After I've say watched a film with some friends (or read a fable or something) and learned something from it, i want to say "It [the teachings of this fable/film] serves as a good reminder for me". ...
Does the (USA) English metaphor “Unable to see the forest for the trees” keep its meaning if translated verbatim into Japanese?
The phrase "Unable to see the forest for the trees" implies one is too entangled in a situation to understand what is transpiring from a larger context, and thus, unable to determine the correct ...
I am starting a new project and have to come up with a name for it so that everybody knows what we are talking about. The project is the renewal of an IT application that I will call エックスワイゼッド. ...
How do you say "to post something on the internet"? Are there different words for different kinds of posts, for example: a blog entry a comment a piece of information, like a translation or a ...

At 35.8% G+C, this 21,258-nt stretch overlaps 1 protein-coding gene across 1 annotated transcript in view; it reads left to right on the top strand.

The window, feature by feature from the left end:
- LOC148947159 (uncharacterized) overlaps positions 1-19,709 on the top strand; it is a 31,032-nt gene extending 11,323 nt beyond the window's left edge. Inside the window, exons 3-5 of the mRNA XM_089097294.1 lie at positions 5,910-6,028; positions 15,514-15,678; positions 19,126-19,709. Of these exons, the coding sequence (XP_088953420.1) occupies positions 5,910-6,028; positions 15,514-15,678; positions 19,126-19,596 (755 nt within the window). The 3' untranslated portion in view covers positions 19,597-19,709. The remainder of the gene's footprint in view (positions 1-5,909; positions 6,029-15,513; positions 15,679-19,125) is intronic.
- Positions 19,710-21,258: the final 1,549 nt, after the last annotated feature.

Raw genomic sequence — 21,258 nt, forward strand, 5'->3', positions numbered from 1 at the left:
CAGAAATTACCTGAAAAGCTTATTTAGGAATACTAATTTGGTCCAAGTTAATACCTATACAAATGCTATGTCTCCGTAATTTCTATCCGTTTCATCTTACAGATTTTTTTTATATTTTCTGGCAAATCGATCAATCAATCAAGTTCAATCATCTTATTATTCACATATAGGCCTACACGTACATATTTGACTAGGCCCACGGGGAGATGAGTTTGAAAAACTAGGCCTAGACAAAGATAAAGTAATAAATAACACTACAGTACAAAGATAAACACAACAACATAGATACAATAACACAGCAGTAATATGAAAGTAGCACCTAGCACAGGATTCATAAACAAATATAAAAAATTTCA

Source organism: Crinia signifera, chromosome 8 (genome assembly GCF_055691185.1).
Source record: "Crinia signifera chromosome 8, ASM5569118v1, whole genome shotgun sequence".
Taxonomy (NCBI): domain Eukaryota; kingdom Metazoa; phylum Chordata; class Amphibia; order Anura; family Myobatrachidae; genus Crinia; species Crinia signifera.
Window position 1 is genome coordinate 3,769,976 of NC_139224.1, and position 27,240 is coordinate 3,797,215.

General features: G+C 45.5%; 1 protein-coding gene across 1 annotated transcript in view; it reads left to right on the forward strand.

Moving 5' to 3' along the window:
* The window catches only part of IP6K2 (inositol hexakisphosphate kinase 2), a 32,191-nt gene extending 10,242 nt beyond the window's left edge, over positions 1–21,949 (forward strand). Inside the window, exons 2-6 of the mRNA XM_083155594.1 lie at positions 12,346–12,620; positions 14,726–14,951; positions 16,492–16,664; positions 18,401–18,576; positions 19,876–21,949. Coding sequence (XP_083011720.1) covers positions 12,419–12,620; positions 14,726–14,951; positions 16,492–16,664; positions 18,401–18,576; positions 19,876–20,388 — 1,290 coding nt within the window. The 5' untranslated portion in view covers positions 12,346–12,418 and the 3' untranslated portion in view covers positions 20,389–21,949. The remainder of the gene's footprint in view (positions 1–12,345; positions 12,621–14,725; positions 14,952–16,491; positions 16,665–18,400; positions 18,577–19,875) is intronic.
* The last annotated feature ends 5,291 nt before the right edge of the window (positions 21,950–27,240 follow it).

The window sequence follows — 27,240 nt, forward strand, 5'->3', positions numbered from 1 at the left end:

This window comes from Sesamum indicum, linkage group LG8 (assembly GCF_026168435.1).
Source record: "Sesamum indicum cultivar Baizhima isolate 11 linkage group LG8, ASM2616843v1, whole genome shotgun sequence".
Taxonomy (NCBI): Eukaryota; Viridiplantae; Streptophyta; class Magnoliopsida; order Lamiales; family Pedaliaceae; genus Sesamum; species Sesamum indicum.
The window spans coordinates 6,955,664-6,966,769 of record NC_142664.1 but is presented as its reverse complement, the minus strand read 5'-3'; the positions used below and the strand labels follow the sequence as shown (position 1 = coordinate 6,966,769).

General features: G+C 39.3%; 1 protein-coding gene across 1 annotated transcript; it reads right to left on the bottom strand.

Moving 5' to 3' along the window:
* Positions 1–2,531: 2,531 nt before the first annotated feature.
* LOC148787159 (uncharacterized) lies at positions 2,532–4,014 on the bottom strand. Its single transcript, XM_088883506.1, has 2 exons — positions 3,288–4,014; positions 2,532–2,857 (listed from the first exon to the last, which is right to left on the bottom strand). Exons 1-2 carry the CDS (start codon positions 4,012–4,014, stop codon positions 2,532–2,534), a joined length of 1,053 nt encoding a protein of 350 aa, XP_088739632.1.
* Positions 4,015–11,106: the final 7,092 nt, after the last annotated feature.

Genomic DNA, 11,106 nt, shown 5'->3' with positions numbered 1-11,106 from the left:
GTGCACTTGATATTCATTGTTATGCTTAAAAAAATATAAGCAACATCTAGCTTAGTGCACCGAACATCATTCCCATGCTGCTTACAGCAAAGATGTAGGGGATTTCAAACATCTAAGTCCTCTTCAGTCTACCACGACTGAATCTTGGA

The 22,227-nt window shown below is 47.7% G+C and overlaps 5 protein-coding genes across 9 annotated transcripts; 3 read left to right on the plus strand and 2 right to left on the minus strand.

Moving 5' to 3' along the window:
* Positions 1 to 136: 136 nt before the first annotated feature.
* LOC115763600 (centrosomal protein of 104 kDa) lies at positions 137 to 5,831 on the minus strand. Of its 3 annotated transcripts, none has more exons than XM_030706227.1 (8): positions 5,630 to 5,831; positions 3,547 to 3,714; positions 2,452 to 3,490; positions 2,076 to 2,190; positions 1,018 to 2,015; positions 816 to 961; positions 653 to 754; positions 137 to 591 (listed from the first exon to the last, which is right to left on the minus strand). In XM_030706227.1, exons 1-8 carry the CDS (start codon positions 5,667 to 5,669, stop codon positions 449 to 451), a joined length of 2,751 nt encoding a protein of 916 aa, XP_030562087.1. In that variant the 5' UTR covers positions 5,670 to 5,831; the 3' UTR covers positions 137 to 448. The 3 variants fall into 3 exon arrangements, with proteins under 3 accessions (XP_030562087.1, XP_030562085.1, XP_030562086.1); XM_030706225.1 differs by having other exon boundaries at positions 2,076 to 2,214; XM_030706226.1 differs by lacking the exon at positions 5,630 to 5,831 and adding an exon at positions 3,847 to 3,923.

I've heard phrases sometimes like: チェックいただければと思います。chekku itadakereba to omoimasu "If you check this ... I think."? Why is that ~と思います at then end of the phrase?
I heard this phrase a few times but I still can't grasp its meaning. Does it mean, "as much as you would like"?
In English, we just have one word for the conjunction and which works just fine for many categories, but in Japanese, there are separate words: と joins nouns together in a closed list や joins nouns ...
When on business in Japan last year, a Japanese colleague said よろしくおねがいします to me as the group were leaving after dinner. I'm aware of its usage in initial greetings, as is usually taught in ...
Is there an easily accessible list of terms in the Japanese grammar written both in Japanese and English?
I am a native Japanese speaker with a casually interest in languages. I sometimes have trouble explaining the Japanese grammar in English because I do not know the established English translation of ...
When a person is learning は and が in terms of particles, what are the best way to relate them to English equivalents? The closest I can come to explaining them to others is "the" and "a" but I'm not ...